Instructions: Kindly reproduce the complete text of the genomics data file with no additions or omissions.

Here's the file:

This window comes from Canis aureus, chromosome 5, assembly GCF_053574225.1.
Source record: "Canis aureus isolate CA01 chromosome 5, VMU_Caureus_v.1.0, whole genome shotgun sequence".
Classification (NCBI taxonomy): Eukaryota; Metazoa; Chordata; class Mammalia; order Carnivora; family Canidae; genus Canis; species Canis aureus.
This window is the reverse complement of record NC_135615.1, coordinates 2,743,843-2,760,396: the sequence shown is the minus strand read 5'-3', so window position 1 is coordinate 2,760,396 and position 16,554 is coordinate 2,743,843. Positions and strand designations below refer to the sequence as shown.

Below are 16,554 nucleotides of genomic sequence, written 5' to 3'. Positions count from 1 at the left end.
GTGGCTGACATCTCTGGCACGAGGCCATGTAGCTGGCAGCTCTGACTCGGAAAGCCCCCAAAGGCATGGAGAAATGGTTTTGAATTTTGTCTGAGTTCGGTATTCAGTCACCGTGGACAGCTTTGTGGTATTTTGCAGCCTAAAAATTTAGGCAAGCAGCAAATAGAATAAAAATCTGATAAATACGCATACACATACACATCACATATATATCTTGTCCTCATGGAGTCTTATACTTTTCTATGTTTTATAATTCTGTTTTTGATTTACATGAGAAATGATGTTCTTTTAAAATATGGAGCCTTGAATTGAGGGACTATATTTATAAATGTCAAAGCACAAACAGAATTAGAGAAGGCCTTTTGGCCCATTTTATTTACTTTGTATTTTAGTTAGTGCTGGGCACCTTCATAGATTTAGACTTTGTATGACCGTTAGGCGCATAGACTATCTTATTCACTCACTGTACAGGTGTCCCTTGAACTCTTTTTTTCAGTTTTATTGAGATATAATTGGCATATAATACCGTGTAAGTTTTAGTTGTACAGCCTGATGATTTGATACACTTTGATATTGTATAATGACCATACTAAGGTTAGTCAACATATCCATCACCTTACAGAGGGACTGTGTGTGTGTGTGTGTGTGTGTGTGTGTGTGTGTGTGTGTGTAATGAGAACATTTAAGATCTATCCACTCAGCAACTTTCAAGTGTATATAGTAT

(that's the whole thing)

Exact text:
This window comes from Canis aureus, chromosome 5, assembly GCF_053574225.1.
Source record: "Canis aureus isolate CA01 chromosome 5, VMU_Caureus_v.1.0, whole genome shotgun sequence".
Classification (NCBI taxonomy): Eukaryota; Metazoa; Chordata; class Mammalia; order Carnivora; family Canidae; genus Canis; species Canis aureus.
This window is the reverse complement of record NC_135615.1, coordinates 2,743,843-2,760,396: the sequence shown is the minus strand read 5'-3', so window position 1 is coordinate 2,760,396 and position 16,554 is coordinate 2,743,843. Positions and strand designations below refer to the sequence as shown.

Below are 16,554 nucleotides of genomic sequence, written 5' to 3'. Positions count from 1 at the left end.
GTGGCTGACATCTCTGGCACGAGGCCATGTAGCTGGCAGCTCTGACTCGGAAAGCCCCCAAAGGCATGGAGAAATGGTTTTGAATTTTGTCTGAGTTCGGTATTCAGTCACCGTGGACAGCTTTGTGGTATTTTGCAGCCTAAAAATTTAGGCAAGCAGCAAATAGAATAAAAATCTGATAAATACGCATACACATACACATCACATATATATCTTGTCCTCATGGAGTCTTATACTTTTCTATGTTTTATAATTCTGTTTTTGATTTACATGAGAAATGATGTTCTTTTAAAATATGGAGCCTTGAATTGAGGGACTATATTTATAAATGTCAAAGCACAAACAGAATTAGAGAAGGCCTTTTGGCCCATTTTATTTACTTTGTATTTTAGTTAGTGCTGGGCACCTTCATAGATTTAGACTTTGTATGACCGTTAGGCGCATAGACTATCTTATTCACTCACTGTACAGGTGTCCCTTGAACTCTTTTTTTCAGTTTTATTGAGATATAATTGGCATATAATACCGTGTAAGTTTTAGTTGTACAGCCTGATGATTTGATACACTTTGATATTGTATAATGACCATACTAAGGTTAGTCAACATATCCATCACCTTACAGAGGGACTGTGTGTGTGTGTGTGTGTGTGTGTGTGTGTGTGTGTGTGTGTAATGAGAACATTTAAGATCTATCCACTCAGCAACTTTCAAGTGTATATAGTAT